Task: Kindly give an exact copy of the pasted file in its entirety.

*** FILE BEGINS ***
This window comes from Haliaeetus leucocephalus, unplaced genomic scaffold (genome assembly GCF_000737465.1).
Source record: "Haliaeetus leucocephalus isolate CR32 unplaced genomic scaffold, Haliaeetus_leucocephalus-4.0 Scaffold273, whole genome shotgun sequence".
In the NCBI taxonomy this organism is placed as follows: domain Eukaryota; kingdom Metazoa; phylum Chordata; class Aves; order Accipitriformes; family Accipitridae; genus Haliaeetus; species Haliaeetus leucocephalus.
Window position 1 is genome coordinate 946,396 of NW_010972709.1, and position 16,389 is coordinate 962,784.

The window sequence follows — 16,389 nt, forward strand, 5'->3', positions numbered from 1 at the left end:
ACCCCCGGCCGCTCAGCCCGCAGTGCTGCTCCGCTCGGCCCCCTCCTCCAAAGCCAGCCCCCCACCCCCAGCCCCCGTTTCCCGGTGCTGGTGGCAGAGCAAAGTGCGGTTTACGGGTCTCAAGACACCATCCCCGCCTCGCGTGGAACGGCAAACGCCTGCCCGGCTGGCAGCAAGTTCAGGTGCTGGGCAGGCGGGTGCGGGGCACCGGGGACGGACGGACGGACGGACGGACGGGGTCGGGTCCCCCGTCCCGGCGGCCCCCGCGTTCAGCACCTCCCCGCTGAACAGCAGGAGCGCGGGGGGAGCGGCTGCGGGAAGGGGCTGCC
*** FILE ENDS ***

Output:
This window comes from Haliaeetus leucocephalus, unplaced genomic scaffold (genome assembly GCF_000737465.1).
Source record: "Haliaeetus leucocephalus isolate CR32 unplaced genomic scaffold, Haliaeetus_leucocephalus-4.0 Scaffold273, whole genome shotgun sequence".
In the NCBI taxonomy this organism is placed as follows: domain Eukaryota; kingdom Metazoa; phylum Chordata; class Aves; order Accipitriformes; family Accipitridae; genus Haliaeetus; species Haliaeetus leucocephalus.
Window position 1 is genome coordinate 946,396 of NW_010972709.1, and position 16,389 is coordinate 962,784.

The window sequence follows — 16,389 nt, forward strand, 5'->3', positions numbered from 1 at the left end:
ACCCCCGGCCGCTCAGCCCGCAGTGCTGCTCCGCTCGGCCCCCTCCTCCAAAGCCAGCCCCCCACCCCCAGCCCCCGTTTCCCGGTGCTGGTGGCAGAGCAAAGTGCGGTTTACGGGTCTCAAGACACCATCCCCGCCTCGCGTGGAACGGCAAACGCCTGCCCGGCTGGCAGCAAGTTCAGGTGCTGGGCAGGCGGGTGCGGGGCACCGGGGACGGACGGACGGACGGACGGACGGGGTCGGGTCCCCCGTCCCGGCGGCCCCCGCGTTCAGCACCTCCCCGCTGAACAGCAGGAGCGCGGGGGGAGCGGCTGCGGGAAGGGGCTGCC